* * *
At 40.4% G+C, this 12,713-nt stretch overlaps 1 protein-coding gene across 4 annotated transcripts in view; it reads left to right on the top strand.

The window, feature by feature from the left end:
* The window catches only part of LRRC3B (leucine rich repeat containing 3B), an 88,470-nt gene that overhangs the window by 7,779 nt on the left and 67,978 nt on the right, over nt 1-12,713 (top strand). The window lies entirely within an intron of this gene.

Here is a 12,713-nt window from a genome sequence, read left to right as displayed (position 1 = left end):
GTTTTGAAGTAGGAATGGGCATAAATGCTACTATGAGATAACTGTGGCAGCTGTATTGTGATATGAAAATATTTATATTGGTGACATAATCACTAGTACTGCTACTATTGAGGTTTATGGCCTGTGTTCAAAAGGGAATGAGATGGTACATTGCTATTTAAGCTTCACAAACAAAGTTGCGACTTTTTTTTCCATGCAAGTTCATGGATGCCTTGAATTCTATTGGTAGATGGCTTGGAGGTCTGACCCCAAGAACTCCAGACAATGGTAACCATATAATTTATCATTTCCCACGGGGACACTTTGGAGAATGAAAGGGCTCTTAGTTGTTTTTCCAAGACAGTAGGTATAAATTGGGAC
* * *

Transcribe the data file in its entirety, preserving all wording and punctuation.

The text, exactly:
At 40.4% G+C, this 12,713-nt stretch overlaps 1 protein-coding gene across 4 annotated transcripts in view; it reads left to right on the top strand.

The window, feature by feature from the left end:
* The window catches only part of LRRC3B (leucine rich repeat containing 3B), an 88,470-nt gene that overhangs the window by 7,779 nt on the left and 67,978 nt on the right, over nt 1-12,713 (top strand). The window lies entirely within an intron of this gene.

Here is a 12,713-nt window from a genome sequence, read left to right as displayed (position 1 = left end):
GTTTTGAAGTAGGAATGGGCATAAATGCTACTATGAGATAACTGTGGCAGCTGTATTGTGATATGAAAATATTTATATTGGTGACATAATCACTAGTACTGCTACTATTGAGGTTTATGGCCTGTGTTCAAAAGGGAATGAGATGGTACATTGCTATTTAAGCTTCACAAACAAAGTTGCGACTTTTTTTTCCATGCAAGTTCATGGATGCCTTGAATTCTATTGGTAGATGGCTTGGAGGTCTGACCCCAAGAACTCCAGACAATGGTAACCATATAATTTATCATTTCCCACGGGGACACTTTGGAGAATGAAAGGGCTCTTAGTTGTTTTTCCAAGACAGTAGGTATAAATTGGGAC